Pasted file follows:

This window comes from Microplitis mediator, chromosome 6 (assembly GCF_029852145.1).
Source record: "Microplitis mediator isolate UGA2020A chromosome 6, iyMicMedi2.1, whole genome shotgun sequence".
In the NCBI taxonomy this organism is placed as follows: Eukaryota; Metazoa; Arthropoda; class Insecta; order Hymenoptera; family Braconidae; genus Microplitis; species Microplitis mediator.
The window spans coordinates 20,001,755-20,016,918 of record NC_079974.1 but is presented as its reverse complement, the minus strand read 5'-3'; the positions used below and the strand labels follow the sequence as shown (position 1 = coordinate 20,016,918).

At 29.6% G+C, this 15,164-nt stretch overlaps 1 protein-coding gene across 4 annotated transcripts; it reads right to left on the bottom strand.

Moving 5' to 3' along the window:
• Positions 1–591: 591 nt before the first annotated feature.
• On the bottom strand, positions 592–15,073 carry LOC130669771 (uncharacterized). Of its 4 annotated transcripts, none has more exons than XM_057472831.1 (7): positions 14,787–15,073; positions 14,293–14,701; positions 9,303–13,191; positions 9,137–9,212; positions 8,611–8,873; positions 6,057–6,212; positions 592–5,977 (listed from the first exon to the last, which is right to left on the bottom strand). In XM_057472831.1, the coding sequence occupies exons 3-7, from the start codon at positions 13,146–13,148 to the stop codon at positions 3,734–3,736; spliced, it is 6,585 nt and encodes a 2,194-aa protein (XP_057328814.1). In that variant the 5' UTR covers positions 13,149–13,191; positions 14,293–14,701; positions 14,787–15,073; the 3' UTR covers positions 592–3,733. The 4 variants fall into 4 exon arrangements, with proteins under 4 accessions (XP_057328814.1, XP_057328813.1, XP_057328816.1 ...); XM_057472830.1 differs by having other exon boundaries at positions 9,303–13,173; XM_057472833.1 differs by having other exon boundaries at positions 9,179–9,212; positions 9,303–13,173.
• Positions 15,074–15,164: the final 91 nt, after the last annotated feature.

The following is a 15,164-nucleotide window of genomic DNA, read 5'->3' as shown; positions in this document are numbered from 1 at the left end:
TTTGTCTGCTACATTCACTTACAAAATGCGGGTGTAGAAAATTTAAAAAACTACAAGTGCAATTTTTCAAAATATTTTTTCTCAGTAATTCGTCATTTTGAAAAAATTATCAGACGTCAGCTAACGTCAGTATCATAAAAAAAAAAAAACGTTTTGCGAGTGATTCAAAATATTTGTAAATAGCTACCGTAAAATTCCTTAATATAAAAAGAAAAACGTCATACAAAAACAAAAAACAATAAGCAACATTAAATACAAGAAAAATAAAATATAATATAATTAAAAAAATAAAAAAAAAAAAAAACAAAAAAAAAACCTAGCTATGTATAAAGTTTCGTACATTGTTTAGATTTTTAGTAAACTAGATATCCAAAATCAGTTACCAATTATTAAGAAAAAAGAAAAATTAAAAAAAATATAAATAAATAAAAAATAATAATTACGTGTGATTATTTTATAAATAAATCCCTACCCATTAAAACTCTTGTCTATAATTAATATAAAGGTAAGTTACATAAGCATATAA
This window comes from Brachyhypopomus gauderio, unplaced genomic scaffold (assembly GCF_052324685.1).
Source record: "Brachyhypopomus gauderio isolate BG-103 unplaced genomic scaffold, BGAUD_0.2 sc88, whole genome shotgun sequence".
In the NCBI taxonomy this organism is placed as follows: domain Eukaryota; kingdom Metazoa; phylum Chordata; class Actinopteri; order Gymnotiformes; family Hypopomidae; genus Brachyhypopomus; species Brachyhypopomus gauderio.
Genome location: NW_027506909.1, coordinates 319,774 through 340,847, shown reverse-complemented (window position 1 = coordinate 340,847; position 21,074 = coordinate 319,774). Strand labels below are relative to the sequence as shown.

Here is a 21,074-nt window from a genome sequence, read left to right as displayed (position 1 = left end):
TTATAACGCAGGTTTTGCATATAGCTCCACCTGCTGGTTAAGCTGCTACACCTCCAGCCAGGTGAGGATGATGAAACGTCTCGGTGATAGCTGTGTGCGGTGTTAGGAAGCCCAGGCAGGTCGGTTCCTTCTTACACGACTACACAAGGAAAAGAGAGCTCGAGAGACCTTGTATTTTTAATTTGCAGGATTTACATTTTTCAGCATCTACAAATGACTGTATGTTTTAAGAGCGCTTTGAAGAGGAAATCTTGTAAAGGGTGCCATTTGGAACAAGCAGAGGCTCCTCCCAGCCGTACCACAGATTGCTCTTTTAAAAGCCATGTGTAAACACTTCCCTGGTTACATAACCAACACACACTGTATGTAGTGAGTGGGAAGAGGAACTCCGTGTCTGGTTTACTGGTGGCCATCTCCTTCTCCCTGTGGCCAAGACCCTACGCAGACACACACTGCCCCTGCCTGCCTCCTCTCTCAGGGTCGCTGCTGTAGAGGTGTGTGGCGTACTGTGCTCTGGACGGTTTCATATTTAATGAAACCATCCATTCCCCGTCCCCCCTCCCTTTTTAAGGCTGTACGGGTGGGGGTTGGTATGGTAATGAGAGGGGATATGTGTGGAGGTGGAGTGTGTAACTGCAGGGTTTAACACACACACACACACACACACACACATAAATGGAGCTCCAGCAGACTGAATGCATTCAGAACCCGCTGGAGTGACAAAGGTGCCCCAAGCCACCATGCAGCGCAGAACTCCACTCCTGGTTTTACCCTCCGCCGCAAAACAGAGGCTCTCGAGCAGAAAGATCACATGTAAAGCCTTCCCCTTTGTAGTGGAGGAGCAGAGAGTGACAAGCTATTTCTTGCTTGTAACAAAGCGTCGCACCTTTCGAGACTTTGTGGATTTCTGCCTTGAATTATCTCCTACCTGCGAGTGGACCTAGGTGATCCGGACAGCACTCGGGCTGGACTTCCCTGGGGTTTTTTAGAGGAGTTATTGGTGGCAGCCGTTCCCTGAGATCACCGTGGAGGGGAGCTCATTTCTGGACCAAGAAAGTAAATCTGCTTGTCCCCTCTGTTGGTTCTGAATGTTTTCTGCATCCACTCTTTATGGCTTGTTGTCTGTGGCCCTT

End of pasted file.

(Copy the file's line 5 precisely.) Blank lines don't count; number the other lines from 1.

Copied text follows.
At 29.6% G+C, this 15,164-nt stretch overlaps 1 protein-coding gene across 4 annotated transcripts; it reads right to left on the bottom strand.